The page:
The series purported to present the best, rather than the typical. At least two of the movies--The Moslem and Peculiarities of National Hunt--were nominated for this year's Nikes, the Russian answer to the Oscars. (From the way things work in Russia, I would not be surprised if the athletic-shoe company were indeed one of the sponsors.) If you add a few more pictures from the festival circuit, like The Prisoner of the Caucasus--soon to come out in the US--the forest behind the trees begins to take shape.
When asked about the biggest problem faced by the Russian film industry, most filmmakers--as well as Galina Verevkina, the Russian coordinator of the MOMA show--will say one word: Money. In the old days, this was not an issue: as long as the proposed script was politically (well, ideologically) correct, the Party's checkbook opened wide. In the imperial ideology, Big was Good; Huge was even Better. Thus Sergei Bondarchuk, the Cecil B. De Mille of Soviet movies, could commandeer Army divisions to stage Napoleonic battles for his ten-hour-long War and Peace (recently shown on PBS in its entire jaw-breaking boredom); or Yuri Ozerov could do the same for the WWII in his Liberation of Europe epic. (It seems that, between WWII and the Afghanistan invasion, moviemaking represented the most strenuous form of exercise for the Soviet Army.)
Responding to glasnost, Soviet filmmakers hastily shook dust off the scripts long hidden in their desks and stormed the studios' suddenly amenable Creative Councils. It was in the late '80s that films like Victor Pichul's Little Vera and Sergei Soloviev's Assa broke through, exposing Russian life as it was: in the former, vodka-sodden citizens went for one another's throats at the slightest provocation; in the latter, the hypocrisy of the older generation resisted the change demanded by young hipsters. Other directors rushed to attack the dogmas of recent history; according to one filmmaker I talked to, at least six films were made that featured scenes depicting Stalin's funeral.
And then the Party fell, and its equivalent of the studio system fell along with it. When I visited Mosfilm a few years ago, a walk through its dimly lit catacomb-like corridors, with crumbling walls and rotting odors, was not for the faint-hearted. Nowadays, things are reportedly worse. Right: there is no money. The entire Russian industry is an exaltation of independent producers, who often form companies on the project-by-project basis. According to Ms.Verevkina, the state, represented by Roskino, still can foot up to 80% of the bill; but no producer can do without venture capital from banks or trading companies. If the filmmaker has some international cachet, like Nikita Mikhalkov (Burnt by the Sun) or Pavel Lungin (Taxi Blues), a French or a German company will step in to help. While an average Russian film's budget is still not on Hollywood scale, ranging anywhere from $1 to $10 million, it's quite a chunk of money for a country where $300 a month incomes are the rule. No wonder that last year only 24 films were made. This does not cover vanity productions that serve to launder money and typically showcase brand-new millionaires' girlfriends; these seldom get wide distribution. (Now that's a setup I'd dearly love to see on film, with a Russian Steve Buscemi surrounded by Mafiosi in gaudy track suits).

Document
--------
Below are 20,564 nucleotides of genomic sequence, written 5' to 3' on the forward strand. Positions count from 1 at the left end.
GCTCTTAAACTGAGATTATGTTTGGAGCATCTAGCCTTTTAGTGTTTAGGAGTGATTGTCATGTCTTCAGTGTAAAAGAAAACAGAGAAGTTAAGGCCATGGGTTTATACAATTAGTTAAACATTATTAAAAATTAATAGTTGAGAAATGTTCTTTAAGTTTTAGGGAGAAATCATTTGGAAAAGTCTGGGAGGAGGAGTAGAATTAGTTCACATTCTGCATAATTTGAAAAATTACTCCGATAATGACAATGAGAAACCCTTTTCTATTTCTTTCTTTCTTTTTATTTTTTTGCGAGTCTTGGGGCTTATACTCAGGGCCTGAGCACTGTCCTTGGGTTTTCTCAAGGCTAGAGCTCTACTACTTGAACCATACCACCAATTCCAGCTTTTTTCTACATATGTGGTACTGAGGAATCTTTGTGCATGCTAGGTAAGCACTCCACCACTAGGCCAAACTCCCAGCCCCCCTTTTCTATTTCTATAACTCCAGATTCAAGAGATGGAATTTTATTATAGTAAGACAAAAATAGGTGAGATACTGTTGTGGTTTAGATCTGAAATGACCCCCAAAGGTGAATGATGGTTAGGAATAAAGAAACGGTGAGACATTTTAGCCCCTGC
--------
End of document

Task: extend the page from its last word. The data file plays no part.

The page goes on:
At least Russia has not produced its own Michael Ovitzes, so the budgets are not burdened by the stars' salaries. Although, whipped up by lavish media coverage, screen-idol worship flourishes; not even a fine actress like Inna Churikova (seen here in Adam's Rib) or Oleg Menshikov (the Chekist in Burnt by the Sun) can guarantee box office. And what is box office, anyway? Three years ago, theaters were dominated by the unbeatable combination of Arnold, Jean-Claude, and assorted Hong Kong high kickers. Now the distribution is in a state of decay, the theater owners (read: their former managers) have rented space to Jeep dealerships; video market is barely opening, and foreign sales are the real make-or-break factor. Yet another irony Russia abounds in: an American-owned lushly appointed theater named Kodak has opened in Moscow, complete with Dolby system and buttered popcorn. Why not? The Nikes nominations were announced at the Moscow branch of Planet Hollywood. (Wha? Yep. They got that, too. Next year, Dunkin' Donuts, an establishment eagerly awaited by Moscow's finest.)